Hobbyists, vendors, captive bred fish breeders and, of course, the fishes are all cheering on this year’s developments in saltwater aquarium fish aquaculture. We really can say that the last five or six have been extraordinary; it’s been a nice, long winning streak where we saw more new families of fish commercially cultured than we used to see new species. It may even–at a time where corals reign supreme–be the dawn of a golden age for captive bred fish.
Now, we stress dawn. It’s way too early for proponents of sustainable marine aquaculture to pat themselves on the back at a time when only roughly 10% of animals in the marine side of the trade are bred and reared in captivity. Consumers are demanding more captive-bred options; and, there is no number of novel clownfish cultivars with novel names that will satisfy them. What the marine aquarium hobby has really needed are some really big advancements in the culture of some big species in the trade. Without a few more commercially important species in continuous production, it would be really difficult to boost those percentages much.
This year (quite recently, in fact) we got some of that with the recent releases of captive bred stock from three important ornamental marine fish families. Specifically, hobbyists can now opt for “captive bred” when buying yellow tangs (Zebrasoma flavescens), coral beauty angelfish (Centropyge bispinosus) and lined seahorses (Hippocampus erectus).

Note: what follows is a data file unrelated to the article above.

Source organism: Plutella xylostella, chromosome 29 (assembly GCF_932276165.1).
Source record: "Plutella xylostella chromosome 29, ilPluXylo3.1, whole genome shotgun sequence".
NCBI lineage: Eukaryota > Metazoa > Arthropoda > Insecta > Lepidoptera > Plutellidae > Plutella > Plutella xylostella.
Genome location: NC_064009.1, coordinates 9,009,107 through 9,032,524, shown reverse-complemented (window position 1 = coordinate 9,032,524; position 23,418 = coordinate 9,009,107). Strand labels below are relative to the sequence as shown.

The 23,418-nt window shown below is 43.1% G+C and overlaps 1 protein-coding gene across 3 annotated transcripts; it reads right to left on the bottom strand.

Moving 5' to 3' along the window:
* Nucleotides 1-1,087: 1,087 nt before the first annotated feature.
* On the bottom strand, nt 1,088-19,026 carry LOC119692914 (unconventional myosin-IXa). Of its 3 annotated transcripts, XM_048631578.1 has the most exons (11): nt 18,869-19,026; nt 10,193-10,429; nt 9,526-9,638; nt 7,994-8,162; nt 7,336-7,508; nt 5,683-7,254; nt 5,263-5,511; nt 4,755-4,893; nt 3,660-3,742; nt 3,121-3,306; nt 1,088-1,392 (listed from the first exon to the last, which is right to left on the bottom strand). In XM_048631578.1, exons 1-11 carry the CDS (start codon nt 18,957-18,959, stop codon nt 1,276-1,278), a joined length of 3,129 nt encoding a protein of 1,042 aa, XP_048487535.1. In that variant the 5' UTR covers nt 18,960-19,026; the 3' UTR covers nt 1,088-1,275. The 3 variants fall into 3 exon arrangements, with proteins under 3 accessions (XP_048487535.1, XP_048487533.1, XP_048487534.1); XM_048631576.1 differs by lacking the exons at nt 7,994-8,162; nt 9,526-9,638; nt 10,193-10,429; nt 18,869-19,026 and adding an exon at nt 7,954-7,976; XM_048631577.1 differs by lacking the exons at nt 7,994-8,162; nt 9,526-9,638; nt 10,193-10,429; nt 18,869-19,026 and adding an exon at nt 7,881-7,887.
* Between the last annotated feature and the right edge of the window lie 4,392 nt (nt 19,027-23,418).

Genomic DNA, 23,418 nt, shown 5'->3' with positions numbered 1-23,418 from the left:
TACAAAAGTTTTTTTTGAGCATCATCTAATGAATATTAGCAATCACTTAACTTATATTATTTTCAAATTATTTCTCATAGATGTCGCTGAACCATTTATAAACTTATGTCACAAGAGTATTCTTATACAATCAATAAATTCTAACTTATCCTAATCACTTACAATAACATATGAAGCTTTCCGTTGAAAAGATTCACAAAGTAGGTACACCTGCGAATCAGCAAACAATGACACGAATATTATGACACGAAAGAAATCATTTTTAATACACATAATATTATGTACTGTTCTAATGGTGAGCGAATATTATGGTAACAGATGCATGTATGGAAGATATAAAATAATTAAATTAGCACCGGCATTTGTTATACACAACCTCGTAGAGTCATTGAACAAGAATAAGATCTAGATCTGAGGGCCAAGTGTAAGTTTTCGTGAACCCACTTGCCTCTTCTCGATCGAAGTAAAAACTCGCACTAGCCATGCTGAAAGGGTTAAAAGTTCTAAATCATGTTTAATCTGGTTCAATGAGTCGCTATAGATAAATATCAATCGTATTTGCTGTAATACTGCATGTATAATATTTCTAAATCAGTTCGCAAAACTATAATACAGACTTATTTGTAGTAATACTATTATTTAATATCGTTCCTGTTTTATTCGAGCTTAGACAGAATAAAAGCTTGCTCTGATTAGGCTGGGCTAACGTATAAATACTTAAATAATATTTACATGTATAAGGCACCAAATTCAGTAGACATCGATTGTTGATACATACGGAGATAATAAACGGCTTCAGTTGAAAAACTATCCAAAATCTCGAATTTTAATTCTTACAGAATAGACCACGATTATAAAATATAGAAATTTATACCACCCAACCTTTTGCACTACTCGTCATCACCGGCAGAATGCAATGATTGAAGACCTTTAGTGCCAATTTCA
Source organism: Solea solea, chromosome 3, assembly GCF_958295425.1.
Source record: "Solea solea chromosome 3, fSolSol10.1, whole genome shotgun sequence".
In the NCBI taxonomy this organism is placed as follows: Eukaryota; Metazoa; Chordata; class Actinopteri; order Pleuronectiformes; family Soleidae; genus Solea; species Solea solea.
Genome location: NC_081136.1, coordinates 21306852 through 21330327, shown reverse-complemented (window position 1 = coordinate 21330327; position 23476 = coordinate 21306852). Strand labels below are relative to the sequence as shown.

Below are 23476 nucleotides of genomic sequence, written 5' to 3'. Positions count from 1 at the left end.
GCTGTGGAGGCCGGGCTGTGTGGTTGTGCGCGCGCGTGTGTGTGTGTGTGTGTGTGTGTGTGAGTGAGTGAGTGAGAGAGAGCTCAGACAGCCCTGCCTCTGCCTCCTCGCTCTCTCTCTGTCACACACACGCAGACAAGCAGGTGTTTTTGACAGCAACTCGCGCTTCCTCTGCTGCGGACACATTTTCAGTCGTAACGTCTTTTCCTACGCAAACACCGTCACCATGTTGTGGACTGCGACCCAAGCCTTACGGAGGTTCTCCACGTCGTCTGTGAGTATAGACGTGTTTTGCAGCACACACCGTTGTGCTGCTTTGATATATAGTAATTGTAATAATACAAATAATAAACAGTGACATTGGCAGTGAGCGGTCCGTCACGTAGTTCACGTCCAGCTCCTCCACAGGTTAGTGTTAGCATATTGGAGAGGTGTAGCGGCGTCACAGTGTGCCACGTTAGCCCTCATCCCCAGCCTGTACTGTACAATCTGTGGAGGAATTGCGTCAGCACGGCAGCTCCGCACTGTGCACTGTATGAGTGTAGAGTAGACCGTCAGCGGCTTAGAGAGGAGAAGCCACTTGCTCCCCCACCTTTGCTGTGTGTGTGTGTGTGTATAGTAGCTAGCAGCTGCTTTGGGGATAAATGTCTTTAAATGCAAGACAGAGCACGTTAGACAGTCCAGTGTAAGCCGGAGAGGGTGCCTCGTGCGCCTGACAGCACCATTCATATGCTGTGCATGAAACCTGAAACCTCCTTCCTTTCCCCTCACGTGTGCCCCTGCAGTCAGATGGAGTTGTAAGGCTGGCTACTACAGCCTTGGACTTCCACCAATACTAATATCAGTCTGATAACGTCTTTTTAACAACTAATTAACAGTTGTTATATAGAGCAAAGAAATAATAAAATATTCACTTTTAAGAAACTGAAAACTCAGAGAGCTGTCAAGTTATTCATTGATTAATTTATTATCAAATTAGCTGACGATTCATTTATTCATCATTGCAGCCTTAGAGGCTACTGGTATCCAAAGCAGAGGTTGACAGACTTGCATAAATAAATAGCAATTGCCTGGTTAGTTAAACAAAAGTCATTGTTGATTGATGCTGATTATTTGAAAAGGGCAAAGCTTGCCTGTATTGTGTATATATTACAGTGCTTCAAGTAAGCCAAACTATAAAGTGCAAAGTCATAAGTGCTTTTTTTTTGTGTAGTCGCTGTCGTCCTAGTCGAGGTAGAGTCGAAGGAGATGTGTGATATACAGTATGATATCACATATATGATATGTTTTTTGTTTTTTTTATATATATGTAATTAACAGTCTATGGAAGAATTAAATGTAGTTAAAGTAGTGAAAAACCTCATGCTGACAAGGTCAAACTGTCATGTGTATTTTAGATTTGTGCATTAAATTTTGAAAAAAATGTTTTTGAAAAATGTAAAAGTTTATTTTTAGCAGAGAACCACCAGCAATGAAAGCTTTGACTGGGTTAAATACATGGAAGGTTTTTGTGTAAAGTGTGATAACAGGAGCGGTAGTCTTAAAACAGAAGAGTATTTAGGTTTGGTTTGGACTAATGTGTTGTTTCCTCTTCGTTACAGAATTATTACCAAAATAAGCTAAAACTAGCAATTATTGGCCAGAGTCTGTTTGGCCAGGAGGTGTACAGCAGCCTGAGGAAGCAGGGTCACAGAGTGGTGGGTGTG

We know, these have all been (sort of) available before (especially H. erectus). Still, where some of these past offerings have been chance, get-one-while-you-can affairs, it seems that there will very soon be a consistent production and widespread distribution of these longtime favorites.
The case of the lined seahorse is a bit different; what we find promising here is the increasing willingness of home aquarists to invest considerable time and resources into maintaining rather specialized species tanks. What is particularly cool about this is that it appears to have come about as a direct result of a dramatically improved quality/availability of captive bred seahorses.